The Lebanese Arabic language is a hybrid of sorts.  It is a bricolage of English, French, and Arabic words – all used in perfect harmony.  Take for instance, the typical Lebanese greeting: Hi, kifak? Ça va?  

It doesn’t end there.  Not only do we create hybrid sentences, but hybrid words as well.  Take for example, the french word bonjour (good morning).  The typical Lebanese response to this (yet another) typical Lebanese greeting is bonjourein (pronounced bonjourAYN).  Literally, this means two bonjours as the suffix -ein denotes a pair of things.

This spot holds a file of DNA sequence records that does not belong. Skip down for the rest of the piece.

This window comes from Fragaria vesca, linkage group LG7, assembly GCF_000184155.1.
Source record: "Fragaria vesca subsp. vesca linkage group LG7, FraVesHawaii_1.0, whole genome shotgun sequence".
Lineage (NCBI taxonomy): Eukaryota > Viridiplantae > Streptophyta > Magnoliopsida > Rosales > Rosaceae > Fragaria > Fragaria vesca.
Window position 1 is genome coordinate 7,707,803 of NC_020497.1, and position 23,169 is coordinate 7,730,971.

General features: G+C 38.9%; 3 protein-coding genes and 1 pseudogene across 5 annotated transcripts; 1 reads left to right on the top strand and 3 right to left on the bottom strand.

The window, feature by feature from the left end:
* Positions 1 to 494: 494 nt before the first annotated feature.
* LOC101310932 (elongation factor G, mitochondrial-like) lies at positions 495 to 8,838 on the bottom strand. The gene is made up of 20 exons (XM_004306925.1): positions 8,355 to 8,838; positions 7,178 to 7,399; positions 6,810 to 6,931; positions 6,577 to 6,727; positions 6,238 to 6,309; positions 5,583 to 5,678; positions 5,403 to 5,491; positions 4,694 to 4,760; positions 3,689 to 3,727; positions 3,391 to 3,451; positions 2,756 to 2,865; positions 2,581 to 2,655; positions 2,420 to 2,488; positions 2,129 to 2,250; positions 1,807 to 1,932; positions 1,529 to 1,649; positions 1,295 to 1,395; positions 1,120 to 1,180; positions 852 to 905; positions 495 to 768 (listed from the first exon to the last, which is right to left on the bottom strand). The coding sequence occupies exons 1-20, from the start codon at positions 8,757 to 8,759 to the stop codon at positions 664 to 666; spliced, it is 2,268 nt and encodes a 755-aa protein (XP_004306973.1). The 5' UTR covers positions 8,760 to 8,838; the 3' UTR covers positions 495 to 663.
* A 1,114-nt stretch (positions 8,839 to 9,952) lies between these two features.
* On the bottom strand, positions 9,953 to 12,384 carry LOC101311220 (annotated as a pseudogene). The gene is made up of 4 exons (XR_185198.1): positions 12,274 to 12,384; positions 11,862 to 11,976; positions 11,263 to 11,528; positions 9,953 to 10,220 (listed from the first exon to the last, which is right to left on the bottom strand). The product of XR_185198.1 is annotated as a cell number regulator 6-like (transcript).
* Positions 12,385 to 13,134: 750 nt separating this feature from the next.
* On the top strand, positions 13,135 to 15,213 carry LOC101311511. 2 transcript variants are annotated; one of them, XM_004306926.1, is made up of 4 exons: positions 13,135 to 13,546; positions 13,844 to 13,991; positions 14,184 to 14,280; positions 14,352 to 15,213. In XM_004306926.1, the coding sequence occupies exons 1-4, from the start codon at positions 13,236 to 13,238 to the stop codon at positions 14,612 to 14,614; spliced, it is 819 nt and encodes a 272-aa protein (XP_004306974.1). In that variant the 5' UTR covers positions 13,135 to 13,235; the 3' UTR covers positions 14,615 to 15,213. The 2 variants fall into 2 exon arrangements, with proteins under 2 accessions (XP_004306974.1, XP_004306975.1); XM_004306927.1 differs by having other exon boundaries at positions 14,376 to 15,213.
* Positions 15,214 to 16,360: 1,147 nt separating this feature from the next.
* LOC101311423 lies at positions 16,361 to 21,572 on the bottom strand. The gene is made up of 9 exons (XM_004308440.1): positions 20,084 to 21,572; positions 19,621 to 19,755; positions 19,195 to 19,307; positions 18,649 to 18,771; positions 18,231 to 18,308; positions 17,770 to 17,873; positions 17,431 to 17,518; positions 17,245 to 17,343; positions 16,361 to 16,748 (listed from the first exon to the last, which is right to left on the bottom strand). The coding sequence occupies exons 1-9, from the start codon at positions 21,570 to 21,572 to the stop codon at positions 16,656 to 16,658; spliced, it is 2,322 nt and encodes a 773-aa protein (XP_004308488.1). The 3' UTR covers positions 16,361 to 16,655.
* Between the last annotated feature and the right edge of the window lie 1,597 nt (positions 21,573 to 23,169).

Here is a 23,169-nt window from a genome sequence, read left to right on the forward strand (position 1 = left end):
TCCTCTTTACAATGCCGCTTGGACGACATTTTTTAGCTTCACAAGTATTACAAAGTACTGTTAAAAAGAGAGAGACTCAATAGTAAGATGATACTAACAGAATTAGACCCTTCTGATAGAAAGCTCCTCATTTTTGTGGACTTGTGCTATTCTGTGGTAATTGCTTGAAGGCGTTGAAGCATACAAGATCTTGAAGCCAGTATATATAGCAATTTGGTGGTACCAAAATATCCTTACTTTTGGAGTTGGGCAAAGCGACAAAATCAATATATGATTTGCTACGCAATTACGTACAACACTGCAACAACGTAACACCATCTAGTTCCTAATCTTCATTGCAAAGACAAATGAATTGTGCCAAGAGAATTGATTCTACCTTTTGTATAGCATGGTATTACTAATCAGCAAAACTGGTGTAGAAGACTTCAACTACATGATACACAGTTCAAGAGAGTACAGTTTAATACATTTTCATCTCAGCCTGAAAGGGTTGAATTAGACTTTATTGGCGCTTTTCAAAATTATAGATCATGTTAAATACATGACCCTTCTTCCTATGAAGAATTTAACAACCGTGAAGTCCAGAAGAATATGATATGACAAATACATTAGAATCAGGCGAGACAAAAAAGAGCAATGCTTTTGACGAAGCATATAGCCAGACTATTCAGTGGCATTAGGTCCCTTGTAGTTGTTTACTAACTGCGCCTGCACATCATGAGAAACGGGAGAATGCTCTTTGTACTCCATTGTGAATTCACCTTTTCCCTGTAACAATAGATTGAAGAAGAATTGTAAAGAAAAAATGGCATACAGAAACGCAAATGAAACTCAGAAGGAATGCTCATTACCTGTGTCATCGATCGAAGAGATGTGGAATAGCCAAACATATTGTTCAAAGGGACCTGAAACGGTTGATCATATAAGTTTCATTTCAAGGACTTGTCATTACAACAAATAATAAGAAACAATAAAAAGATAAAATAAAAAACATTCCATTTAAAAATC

The TEDxBeirut talk below by @SuzanneTalhouk sheds light on the implications of adopting a hybrid Lebanese Arabic.

Suzanne Talhouk: Don’t kill your language

don't kill your language

don’t kill your language

More and more, English is a global language; speaking it is perceived as a sign of being modern. But — what do we lose when we leave behind our mother tongues? Suzanne Talhouk makes an impassioned case to love your own language, and to cherish what it can express that no other language can. In Arabic with subtitles. (Filmed at TEDxBeirut.)

Image courtesy of TEDxBeirut

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